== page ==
The Holy Land
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At the heart of Maurice Riordan's third collection is a sequence of eighteen dramatic idylls set in rural Cork in the 1950s, in which the subdued microcosm of farm and smallholding - of boundary, townland and parish - is defined through the individual voices of the poet's father and assorted friends, farmhands and neighbours (Moss, Dan-Jo, Davey Divine, the Bo'son, Uncle Tom the Buck, the Gully). The settings of these loosely contiguous fragments almost casually define a historical community, ranging around farm and fields, through furze and ragwort, headland and plantation, haggard and Bog - tracing the immemorial scenes of traditional farming life: cutting drains, harvesting, fencing, potato planting, beet topping â?" and their close and intimate topography is recalled with a Proustian fidelity to names (the Long Field, the Kiln Field, the Small Fields, the Hill Fields, Higgs's Field, the Passage, the old Deer Park, the Orchard, the Bottom Glen)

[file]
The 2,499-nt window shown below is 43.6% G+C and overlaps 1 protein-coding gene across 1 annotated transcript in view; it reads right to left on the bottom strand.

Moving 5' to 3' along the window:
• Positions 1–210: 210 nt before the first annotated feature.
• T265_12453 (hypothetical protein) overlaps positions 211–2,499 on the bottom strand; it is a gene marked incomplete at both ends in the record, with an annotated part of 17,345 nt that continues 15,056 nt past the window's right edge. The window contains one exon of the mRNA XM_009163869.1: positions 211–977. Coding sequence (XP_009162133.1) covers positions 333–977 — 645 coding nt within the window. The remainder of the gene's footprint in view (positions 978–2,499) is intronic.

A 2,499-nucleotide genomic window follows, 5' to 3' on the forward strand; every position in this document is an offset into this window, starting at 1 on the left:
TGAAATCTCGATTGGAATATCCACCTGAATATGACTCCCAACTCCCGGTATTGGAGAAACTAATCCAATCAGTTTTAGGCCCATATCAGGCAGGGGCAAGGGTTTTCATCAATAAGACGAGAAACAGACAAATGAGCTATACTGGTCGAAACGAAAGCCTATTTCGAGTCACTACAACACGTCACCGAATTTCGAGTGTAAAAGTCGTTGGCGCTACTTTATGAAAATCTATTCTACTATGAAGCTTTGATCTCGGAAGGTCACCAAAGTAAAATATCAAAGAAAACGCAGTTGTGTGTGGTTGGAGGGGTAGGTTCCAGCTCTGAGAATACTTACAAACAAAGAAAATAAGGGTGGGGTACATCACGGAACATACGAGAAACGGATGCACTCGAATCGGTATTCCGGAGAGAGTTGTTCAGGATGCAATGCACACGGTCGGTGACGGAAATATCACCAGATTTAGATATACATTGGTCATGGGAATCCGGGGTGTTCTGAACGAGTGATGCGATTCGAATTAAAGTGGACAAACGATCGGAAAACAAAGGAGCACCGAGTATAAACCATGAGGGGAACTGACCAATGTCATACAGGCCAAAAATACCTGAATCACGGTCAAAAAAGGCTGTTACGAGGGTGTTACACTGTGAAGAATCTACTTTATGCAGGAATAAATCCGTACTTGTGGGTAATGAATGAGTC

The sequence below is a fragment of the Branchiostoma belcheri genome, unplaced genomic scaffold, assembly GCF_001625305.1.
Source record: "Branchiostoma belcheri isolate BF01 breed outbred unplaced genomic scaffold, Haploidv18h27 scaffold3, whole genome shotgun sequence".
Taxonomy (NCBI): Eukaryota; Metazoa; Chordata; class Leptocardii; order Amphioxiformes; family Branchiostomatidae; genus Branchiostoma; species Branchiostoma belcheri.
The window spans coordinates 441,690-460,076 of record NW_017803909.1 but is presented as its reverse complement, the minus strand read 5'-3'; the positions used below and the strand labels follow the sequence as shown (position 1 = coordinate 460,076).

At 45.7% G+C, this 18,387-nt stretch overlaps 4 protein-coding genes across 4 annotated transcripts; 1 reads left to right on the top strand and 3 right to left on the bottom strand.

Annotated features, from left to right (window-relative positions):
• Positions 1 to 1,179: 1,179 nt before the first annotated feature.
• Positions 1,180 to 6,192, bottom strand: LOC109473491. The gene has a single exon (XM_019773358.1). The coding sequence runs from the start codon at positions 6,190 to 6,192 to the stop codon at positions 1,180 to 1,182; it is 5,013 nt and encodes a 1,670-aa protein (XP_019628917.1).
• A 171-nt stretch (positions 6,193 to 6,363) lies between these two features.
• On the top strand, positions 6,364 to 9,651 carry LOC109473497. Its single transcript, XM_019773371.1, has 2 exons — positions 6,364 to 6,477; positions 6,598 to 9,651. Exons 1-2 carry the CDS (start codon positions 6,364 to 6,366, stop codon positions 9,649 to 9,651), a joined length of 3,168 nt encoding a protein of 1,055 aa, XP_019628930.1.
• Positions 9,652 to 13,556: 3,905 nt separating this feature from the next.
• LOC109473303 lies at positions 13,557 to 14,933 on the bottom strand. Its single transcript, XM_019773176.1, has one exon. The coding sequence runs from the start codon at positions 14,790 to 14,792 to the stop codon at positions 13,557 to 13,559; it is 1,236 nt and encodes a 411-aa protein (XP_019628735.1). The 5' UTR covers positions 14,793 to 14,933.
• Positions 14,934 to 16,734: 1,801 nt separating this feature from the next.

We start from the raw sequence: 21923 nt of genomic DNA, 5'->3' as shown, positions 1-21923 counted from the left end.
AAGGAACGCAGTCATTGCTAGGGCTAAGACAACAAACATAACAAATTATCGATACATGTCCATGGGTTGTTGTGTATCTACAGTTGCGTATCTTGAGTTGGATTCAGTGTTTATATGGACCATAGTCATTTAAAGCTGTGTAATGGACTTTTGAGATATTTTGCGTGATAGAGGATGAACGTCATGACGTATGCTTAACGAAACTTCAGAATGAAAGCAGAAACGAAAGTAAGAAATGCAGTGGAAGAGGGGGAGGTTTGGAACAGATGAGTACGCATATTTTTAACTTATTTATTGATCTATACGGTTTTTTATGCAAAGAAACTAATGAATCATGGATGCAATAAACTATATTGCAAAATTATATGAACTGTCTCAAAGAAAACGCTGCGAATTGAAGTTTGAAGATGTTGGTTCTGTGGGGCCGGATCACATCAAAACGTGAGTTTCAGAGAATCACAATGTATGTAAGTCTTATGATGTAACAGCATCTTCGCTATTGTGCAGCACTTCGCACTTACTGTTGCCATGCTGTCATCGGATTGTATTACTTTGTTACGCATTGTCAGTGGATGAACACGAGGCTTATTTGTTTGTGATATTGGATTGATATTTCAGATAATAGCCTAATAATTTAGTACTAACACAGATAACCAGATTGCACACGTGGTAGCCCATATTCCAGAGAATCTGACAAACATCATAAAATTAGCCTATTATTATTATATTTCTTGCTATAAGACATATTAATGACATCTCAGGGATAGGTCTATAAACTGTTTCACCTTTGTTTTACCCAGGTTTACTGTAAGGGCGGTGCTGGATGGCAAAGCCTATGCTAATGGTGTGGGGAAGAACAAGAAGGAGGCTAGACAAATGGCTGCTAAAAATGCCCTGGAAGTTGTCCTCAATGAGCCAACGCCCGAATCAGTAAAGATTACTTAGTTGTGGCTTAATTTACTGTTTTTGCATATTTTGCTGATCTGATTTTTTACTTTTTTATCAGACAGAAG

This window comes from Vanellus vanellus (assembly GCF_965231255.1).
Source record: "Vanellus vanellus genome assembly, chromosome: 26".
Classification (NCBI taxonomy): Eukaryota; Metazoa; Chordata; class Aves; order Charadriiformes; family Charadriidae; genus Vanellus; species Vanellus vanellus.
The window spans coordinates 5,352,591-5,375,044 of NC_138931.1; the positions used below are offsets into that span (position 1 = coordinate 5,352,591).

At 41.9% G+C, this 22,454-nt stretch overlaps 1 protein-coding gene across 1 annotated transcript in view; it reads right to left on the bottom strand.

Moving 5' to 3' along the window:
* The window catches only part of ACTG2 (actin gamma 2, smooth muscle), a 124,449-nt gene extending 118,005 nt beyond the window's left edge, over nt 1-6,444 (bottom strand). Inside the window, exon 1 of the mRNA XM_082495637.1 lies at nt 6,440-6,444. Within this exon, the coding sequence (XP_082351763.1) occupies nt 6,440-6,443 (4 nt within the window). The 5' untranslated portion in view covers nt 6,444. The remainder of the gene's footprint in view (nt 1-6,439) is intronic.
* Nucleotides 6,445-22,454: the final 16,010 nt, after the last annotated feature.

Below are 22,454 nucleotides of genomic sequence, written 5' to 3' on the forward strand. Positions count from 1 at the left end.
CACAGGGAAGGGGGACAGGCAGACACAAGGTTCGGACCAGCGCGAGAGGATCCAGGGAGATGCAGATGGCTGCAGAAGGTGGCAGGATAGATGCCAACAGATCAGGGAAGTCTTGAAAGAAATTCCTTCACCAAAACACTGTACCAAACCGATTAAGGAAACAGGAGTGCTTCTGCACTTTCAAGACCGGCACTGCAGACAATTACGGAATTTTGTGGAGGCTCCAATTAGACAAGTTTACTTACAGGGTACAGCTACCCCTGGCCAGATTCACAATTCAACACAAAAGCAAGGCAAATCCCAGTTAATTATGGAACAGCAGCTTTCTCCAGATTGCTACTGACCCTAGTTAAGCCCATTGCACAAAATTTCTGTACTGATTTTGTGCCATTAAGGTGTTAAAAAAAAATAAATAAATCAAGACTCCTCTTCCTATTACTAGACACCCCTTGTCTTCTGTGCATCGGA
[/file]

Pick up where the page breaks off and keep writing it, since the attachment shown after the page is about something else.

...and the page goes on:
The tentative oral fluidity of these remarkable poems flickers on the borderline of prose, resolving complexities into an impression of timeless pastoral life, at once archaic yet precisely pitched in time. Other poems in The Holy Land proffer alternative forms of capture and recapture, and resemble light-sensitive plates storing and restoring what one poem refers to as 'the understory'. Thus the stilled life of 1950s rural Ireland is recreated, with echoes of classical models such as Theocritus, or of traditional Irish materials from the Fenian cycle, celebrating 'the music of what happens'. As Patrick Kavanagh wrote in his poem 'Epic': 'I have lived in important places, times when great events were decided: who owned that half a rood of rock...'
- Faber & Faber, February 2011
Faber & Faber Poetry
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